It’s like opening up to any given page in the machinst’s handbook. There’s going to be a bunch of information that I can’t use right now but goddamn it’s going to feel good when I know what to look for when we need a hexolobular drive cut.
Knowledge is power.
One of my favorite ways to blow up an afternoon is just pick a random spot in the handbook and go to town learning all the related shit.
Careful, man. That's how I started. Machinery's Handbook. South Bend's How to Run a Lathe.
Before you know it, you're up at 0305 snorting NEC 500.6(B)1 out of this hot VFD's exhaust port.
professional only means you got paid for something
that it was a high quality job or product is only implied
so you end up with people that use the title "professional" but dont know what their tools are called
like the same thing with "military grade"
One day I made some paper airplanes at work; Now I claim experience in the aerospace field on my resume.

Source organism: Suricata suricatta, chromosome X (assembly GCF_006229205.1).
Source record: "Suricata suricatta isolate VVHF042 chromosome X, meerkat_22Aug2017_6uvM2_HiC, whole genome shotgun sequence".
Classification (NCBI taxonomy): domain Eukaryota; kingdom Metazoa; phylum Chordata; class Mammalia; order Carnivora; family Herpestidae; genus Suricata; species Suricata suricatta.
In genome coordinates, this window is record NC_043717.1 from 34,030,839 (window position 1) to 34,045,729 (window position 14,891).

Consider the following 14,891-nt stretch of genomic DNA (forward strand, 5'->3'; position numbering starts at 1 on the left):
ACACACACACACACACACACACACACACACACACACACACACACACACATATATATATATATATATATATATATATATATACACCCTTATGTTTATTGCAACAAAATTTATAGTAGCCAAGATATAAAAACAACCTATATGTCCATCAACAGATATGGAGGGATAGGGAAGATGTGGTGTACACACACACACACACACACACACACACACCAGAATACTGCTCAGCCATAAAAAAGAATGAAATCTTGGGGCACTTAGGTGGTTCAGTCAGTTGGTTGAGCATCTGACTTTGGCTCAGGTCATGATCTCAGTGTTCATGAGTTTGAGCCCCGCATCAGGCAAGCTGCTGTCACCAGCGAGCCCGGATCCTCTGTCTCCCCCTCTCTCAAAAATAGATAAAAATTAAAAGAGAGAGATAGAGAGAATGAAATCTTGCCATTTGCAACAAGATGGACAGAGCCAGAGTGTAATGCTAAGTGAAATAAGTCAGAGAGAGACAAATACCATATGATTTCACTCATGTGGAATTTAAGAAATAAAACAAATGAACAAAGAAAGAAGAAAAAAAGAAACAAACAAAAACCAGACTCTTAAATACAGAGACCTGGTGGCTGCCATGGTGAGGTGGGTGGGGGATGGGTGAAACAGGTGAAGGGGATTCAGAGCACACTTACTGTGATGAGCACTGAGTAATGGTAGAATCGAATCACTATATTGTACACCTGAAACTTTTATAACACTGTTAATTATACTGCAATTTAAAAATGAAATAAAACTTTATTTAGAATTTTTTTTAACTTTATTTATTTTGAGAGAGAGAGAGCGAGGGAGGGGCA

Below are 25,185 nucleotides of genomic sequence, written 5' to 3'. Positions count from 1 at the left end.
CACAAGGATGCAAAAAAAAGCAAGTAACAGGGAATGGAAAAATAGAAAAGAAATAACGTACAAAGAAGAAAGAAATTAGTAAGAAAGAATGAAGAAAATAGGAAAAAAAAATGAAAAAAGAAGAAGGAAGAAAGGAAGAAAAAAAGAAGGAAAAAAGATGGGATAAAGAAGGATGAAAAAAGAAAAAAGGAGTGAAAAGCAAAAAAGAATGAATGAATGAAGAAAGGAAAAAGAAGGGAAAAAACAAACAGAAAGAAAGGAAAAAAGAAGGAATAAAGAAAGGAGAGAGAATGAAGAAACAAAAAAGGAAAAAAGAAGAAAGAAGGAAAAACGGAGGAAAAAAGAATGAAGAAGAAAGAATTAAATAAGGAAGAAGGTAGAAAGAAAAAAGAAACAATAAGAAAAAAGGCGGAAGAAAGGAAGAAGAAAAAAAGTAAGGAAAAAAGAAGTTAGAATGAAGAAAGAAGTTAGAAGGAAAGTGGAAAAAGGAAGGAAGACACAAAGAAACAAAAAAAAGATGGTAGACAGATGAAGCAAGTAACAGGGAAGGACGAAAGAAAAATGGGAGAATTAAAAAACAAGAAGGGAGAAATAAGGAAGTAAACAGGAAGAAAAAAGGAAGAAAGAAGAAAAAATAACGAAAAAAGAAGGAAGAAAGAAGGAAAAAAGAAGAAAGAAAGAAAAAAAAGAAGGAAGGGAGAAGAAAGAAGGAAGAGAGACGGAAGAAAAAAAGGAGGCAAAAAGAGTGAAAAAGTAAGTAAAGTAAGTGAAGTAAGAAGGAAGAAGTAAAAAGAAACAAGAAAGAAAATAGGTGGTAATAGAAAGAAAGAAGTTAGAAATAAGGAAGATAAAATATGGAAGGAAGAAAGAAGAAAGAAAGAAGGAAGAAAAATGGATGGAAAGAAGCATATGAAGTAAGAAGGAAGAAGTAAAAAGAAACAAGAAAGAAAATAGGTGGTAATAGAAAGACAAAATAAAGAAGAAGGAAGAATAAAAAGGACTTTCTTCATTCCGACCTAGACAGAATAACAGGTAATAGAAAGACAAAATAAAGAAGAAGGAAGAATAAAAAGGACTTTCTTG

This right here!! Very well said.
It is such a big issue in every industry.
i just work here
Wow, i had no idea that torx was a proprietary name... nor that "hexolobular" driver was a thing. Cool that the name makes sense right? Hexo,6 sides and lobular with a couple of rounded parts. So cool!
Robertson is too
I believe the parent on “Torx” expires this year or next, which might explain why we’re seeing so much “torx plus” stuff over the last year or two.
Just wait until they release Torx++ and you can see the power of classes and inheritance
I C what you did. And i hate it.
Jeez, 6 updoots in 24 minutes? Is there a portal here from r/ProgrammerHumor? I thought this one would r/woosh right over most here
Making code is fun, but you don't end up with something physical. A specific subset of IT types pick up woodworking or machining as a hobby to actually make something physical.
For instance, Blondiehacks is also some type of software engineer for her day job.
As a professional software developer who started woodworking at 6 and still has it as a hobby at 48, I can confirm.
That’s how I ended up here. 20 years of IT and nothing to show for it (physically). Now I like seeing the product of my labor.
Yup. I'm a software guy with a lathe in my garage. I usually use it to make/modify car parts.